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Give me your opinions on Recording Workshop.?

Discussion in 'Studio Lounge' started by JOL52644, Feb 21, 2008.

  1. JOL52644

    JOL52644 Guest

    I have been looking into the Recording Workshop for a while now. Has any one here attended it? Could you give me some opinions on what your experience was like?
  2. bent

    bent No Bad Vibes! Well-Known Member

    The one in Orlando?
  3. JOL52644

    JOL52644 Guest

    Its in Ohio
  4. bent

    bent No Bad Vibes! Well-Known Member

    Ah, I confused it with the Mixing Workshop - that's in Orlando...
  5. pr0gr4m

    pr0gr4m Well-Known Member

    I went there (ahh the lovely smell of the paper mill) but that was almost 20 years ago.

    I took the main program, the studio maintenance/troubleshooting and the advanced program. The first two were great and very helpful. The advanced was really just more recording time which was fun but I think you would get what you need out of the first two.

    I learned a lot about the nuts and bolts of a studio. Learned things like the difference between condenser and dynamic mics, signal flow and tape machine calibration/alignment. I guess they don't teach that last one anymore. :)

    Anyway, I can recommend the place. It got me a gig at a major studio for a while and I had the time of my life working there. If you don't know much, but want to, it's a great starting place.
  6. Yes, pr0gr4m! That was literally one of the worst, most potent things I've ever smelled. It permeated for miles.

    JOL: I only took the main course, and that was in 2003. As per pr0gr4m's experience, I know my attending was instrumental in landing me my internship. The staff is generally very helpful to graduates and will take time to put in a good word for you if you request it.

    You'll learn a bunch at RW -- with classes and projects 14 hours a day, it's hard not to. However, my main concerns are as follows:

    * The program as a whole felt rushed. Being there was like a whirlwind.
    * Not enough time or roaming freedom to hang out in the studios and around the equipment.
    * The technology felt a little dated: older microphones, older techniques, recording and editing with nonvisual media, et al.
    * Logistically, for $3,000, the money might have been better put to use buying quality gear and devoting time to experimenting and researching forums such as this one.

    A main benefit is that you'll have a fairly reputable program backing for you after graduation; also, as someone who was fairly ignorant about recording arts when I went up there, I felt a sense at the end that a life in that field was closer within my reach. Definitely a great starting place.
  7. RemyRAD

    RemyRAD Well-Known Member

    Oh, I did a gospel remote in Charleston South Carolina. When I drove into town I thought I was going to puke! But I had to deal with that smell for three days. And all they kept on singing was how they got saved while I was choking to death in my remote truck! No wonder we're using our computers so much these days. Yuck!

    Gag me with a spoon
    Remy Ann David
  8. Thomas W. Bethel

    Thomas W. Bethel Well-Known Member

    I have had three graduates of the Recording Workshop apply for jobs here at Acoustik Musik. I have to say that I was underwhelmed at their general lack of knowledge. In one case the graduate told me he knew all about tape deck maintenance so I gave him the manual for our Otari MTR-10 an alignment tape, some fresh tape stock and an oscillator and told him to align the machine. He looked really scared and started sweating. Turns out that his "experience" was all from books and watching someone else do the maintenance and he had never touched a tape deck. So much for knowing "all about tape deck maintenance". One of the other graduates told me that he was never allowed to mix down what he had recorded and only mixed down some "standard" tracks that everyone else was required to do. If you can't take a recording project from beginning to end I wonder what the school is really trying to teach their graduates.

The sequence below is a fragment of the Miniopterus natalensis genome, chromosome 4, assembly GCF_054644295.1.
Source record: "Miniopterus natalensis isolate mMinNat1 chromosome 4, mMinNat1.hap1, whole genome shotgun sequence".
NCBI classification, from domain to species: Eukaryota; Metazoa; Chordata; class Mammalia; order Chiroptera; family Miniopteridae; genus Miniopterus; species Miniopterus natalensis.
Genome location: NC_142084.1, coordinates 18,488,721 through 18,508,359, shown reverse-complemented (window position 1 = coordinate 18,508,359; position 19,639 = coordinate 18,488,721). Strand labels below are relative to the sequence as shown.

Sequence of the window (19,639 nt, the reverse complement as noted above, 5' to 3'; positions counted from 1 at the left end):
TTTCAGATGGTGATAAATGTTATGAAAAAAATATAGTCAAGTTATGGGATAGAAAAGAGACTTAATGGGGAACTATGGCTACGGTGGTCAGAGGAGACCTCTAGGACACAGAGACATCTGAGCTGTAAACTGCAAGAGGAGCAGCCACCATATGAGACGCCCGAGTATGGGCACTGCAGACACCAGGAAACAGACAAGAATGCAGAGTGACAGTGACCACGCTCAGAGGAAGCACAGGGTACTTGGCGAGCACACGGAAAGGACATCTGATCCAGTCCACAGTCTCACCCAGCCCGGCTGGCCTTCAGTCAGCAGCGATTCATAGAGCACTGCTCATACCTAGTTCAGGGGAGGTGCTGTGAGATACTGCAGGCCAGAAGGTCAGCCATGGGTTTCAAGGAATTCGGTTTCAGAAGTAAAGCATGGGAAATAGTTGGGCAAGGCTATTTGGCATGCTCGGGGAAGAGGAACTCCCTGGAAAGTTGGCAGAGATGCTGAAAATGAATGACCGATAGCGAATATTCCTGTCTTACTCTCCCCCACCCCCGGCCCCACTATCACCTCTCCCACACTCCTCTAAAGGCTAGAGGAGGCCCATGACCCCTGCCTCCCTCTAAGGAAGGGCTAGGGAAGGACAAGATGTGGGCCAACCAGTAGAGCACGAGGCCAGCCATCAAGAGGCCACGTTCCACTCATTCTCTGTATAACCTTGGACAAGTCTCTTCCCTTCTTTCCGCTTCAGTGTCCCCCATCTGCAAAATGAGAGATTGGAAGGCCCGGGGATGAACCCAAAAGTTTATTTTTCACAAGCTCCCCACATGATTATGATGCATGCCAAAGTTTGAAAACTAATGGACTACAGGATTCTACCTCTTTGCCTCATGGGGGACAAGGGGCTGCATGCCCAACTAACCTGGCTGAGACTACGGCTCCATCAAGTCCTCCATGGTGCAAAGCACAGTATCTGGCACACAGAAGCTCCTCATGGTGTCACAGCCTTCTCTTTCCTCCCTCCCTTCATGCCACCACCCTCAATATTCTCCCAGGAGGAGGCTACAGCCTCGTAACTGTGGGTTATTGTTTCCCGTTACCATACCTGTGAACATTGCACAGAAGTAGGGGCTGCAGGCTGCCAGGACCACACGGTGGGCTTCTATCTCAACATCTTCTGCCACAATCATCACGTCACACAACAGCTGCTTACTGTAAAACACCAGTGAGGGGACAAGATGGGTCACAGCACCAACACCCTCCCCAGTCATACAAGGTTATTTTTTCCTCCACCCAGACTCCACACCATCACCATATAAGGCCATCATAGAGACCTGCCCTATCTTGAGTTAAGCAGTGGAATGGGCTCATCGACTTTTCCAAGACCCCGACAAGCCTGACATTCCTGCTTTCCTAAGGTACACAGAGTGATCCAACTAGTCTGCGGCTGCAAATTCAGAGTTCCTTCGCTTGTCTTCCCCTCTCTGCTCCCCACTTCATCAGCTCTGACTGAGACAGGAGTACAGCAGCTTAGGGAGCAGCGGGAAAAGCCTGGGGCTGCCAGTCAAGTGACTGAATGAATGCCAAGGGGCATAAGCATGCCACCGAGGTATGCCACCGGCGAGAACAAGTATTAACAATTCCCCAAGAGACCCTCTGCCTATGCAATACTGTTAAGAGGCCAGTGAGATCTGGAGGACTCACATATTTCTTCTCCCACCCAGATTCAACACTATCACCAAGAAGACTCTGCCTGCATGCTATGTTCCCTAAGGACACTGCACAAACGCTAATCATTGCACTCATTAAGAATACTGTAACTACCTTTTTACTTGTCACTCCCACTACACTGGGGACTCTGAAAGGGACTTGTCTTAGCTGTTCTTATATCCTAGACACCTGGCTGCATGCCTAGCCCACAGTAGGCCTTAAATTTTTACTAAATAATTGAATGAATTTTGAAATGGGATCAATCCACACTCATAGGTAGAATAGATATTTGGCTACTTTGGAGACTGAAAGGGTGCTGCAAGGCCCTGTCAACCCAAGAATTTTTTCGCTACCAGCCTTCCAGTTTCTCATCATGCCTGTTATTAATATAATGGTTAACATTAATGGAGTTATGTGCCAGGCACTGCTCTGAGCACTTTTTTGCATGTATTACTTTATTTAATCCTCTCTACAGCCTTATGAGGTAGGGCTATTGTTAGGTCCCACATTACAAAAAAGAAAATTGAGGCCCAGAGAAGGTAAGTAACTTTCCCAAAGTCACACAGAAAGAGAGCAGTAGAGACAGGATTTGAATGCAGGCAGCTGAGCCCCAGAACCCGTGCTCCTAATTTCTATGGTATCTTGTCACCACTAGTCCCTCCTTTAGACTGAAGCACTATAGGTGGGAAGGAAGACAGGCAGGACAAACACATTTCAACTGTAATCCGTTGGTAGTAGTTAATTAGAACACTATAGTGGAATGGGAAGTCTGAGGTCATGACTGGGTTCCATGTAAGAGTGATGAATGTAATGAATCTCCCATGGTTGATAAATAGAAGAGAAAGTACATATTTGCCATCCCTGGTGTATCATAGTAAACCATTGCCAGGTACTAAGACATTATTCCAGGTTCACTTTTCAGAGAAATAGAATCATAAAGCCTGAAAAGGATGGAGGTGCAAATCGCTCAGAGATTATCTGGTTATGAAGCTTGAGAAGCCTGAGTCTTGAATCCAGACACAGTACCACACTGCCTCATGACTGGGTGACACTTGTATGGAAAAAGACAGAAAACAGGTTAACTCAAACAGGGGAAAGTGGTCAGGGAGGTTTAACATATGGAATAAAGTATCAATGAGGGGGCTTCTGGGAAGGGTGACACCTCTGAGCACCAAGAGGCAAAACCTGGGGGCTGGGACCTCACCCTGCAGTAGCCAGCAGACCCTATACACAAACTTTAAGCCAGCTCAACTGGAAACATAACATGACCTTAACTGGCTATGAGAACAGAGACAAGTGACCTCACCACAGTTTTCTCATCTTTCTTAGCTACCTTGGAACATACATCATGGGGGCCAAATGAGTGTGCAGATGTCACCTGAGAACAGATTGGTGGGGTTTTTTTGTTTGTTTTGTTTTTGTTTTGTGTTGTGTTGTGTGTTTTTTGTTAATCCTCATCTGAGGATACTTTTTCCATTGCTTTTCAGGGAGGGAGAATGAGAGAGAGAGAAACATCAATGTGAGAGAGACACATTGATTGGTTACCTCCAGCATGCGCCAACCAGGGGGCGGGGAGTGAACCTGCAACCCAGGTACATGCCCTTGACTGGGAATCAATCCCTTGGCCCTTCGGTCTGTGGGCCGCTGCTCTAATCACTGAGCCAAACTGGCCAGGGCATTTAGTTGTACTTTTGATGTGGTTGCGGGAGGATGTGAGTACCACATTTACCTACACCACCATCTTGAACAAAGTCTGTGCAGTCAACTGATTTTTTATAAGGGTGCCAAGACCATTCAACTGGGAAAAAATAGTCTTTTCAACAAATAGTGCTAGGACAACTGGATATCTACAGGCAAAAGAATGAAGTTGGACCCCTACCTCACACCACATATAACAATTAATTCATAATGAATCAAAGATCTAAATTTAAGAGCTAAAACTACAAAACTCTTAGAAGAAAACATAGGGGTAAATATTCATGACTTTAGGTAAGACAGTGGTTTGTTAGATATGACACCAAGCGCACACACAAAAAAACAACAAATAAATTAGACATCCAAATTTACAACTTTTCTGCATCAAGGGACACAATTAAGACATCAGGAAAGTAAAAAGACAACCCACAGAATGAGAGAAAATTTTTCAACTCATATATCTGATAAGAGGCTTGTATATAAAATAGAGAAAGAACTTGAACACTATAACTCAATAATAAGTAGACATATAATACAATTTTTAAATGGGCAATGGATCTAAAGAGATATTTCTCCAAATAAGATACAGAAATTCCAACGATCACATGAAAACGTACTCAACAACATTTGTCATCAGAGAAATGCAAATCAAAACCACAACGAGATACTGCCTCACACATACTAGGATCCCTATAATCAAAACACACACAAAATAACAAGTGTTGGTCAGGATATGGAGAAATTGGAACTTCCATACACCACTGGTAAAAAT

I know with most of these programs you get out of them what you put in and maybe the three people I had applying for jobs were not the norm for the graduates of the Recording Workshop but all three of them seemed to have the same problem.

    I guess you get what you pay for and how involved you are in what is being presented.
  9. thedino

    thedino Guest

    i am a graduate of this school and i did all the programs there and like people have been saying its all what you put into the program you do get plenty of time to mix and be in the studio and you can do entire projects from start to finish you the student have the choice to decide if you only want to work on certain mixes and yes it is a blur and goes by so fast but you get a taste of everything from signal flow to game audio the staff is very knowledgable they are very outgoing with helping you out in the studio if you need and will make one on one time with you if needed the equipment there is of good quality but of course some things are better than others all the studios are different there not everything has the same exact gear in it but they try to give a general learning curve with trying out a whole lot of equipment but a really good thing about this place is there is nothing to do there in chillicothe, ohio so really all you do is focus on learning and thats about it. i wish the advanced programs were alot longer especially the studio maintenance troubleshooting course which was only a week long and basically it was a crash course in that area i mean you did get hands on but not enough to have it stick in your head
    but all in all its a good school you will learn alot but there will always be new things to learn in the recording business i hope this helped you make some sort of decision
  10. BobRogers

    BobRogers Well-Known Member

    So you missed the day when they discussed putting periods at the end of sentences and capital letters at the beginning. Were you with my son that day?
  11. TVPostSound

    TVPostSound Guest

    No Bob, that's one long sentence. I tried to read that in one breath, and nearly choked.
  12. Thomas W. Bethel